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    "Blurred Lines," the pop hit that has quickly become one of the most fascinating and controversial songs of the young century, has now spawned even more to discuss thanks to the appearance of absolutely bizarre depositions given by the song's singer Robin Thicke and producer Pharrell Williams. The sworn testimony, revealed for the first time in a Los Angeles federal court on Monday, covers such subjects as authorship, song credit, drug abuse and media promotion, and with almost certainty, will change perceptions of a hit recording that was dubbed last year's Song of the Summer.

    When "Blurred Lines" was released in March 2013, the catchy harmony became a cultural phenomenon, but since then, there's been substantial reassessment of what this song is all about. In some corners of the public, "Blurred Lines," with lyrics that include "Good girl, I know you want it," has been attacked as "kind of rapey." And in the past few months, Thicke has had to endure accusations of misogyny.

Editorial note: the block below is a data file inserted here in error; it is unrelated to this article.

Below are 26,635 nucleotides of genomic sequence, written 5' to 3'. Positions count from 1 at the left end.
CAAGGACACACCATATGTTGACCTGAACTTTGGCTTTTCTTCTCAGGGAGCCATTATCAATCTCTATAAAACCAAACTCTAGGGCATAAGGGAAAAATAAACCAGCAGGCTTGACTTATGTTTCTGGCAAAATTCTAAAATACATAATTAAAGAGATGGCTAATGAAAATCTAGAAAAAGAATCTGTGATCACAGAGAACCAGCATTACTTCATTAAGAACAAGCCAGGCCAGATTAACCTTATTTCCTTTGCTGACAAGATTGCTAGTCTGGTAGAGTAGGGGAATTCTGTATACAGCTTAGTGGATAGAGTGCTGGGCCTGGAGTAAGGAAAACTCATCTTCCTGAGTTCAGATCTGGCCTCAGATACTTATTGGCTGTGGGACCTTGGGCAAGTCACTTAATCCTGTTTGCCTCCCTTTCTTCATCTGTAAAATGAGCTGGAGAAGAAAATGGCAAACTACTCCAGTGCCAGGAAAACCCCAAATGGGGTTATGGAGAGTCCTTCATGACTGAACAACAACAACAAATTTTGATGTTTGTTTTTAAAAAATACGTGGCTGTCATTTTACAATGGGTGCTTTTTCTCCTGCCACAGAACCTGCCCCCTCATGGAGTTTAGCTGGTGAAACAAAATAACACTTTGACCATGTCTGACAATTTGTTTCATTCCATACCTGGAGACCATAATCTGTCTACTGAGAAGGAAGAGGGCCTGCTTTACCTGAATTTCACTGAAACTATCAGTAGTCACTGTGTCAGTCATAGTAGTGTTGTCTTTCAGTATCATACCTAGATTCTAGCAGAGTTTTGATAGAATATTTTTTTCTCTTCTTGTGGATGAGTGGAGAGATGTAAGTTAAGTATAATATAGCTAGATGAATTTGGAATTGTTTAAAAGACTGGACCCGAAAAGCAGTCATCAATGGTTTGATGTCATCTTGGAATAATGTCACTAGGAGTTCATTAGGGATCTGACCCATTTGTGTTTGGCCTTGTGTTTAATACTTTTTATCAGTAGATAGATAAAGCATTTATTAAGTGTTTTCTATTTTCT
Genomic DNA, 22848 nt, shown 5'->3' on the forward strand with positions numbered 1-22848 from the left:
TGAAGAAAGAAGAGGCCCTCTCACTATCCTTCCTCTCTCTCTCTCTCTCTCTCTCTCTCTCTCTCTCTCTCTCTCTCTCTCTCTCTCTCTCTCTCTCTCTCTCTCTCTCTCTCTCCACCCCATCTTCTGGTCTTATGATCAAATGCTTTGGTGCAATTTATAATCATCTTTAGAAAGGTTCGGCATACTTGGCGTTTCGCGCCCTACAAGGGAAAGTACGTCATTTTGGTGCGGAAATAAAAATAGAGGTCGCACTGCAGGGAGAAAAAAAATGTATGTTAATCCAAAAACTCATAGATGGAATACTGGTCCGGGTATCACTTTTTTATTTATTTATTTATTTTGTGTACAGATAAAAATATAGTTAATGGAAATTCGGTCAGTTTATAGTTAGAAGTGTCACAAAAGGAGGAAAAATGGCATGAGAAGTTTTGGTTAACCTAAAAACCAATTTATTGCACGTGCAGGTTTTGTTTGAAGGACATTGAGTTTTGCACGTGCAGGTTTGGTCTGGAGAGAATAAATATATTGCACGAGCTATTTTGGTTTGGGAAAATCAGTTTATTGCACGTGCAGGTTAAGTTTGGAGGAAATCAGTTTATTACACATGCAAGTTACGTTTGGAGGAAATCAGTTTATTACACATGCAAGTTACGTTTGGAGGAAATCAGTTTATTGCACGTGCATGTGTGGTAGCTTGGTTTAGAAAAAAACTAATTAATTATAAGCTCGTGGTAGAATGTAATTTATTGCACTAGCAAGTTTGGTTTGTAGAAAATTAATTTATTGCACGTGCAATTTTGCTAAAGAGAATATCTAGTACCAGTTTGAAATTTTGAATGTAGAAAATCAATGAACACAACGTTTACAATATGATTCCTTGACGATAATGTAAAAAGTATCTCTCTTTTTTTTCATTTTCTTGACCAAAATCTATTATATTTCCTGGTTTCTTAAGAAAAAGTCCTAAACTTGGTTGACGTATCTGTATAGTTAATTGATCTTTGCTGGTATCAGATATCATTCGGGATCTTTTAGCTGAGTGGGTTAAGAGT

Then, there's the lawsuit filed by Thicke, Williams and song co-writer Clifford "T.I." Harris Jr. intended to protect "Blurred Lines" from claims of being a rip-off. They are facing off against the children of Marvin Gaye, who in a cross-complaint accuse the plaintiffs of making an unauthorized derivative of their father's 1977 classic "Got to Give It Up."
    Last week, Gaye's family filed summary motion papers and also lodged an audio mash-up of the two songs in an effort to win the case. A good portion of the court documents were designated as confidential, but after some back-and-forth between the parties, a judge has ordered that transcripts of the celebrities' depositions shouldn't be sealed. The Hollywood Reporter has obtained copies of the sensational testimony.

    Thicke and Williams gave their depositions this past April, and they were both incredibly hostile.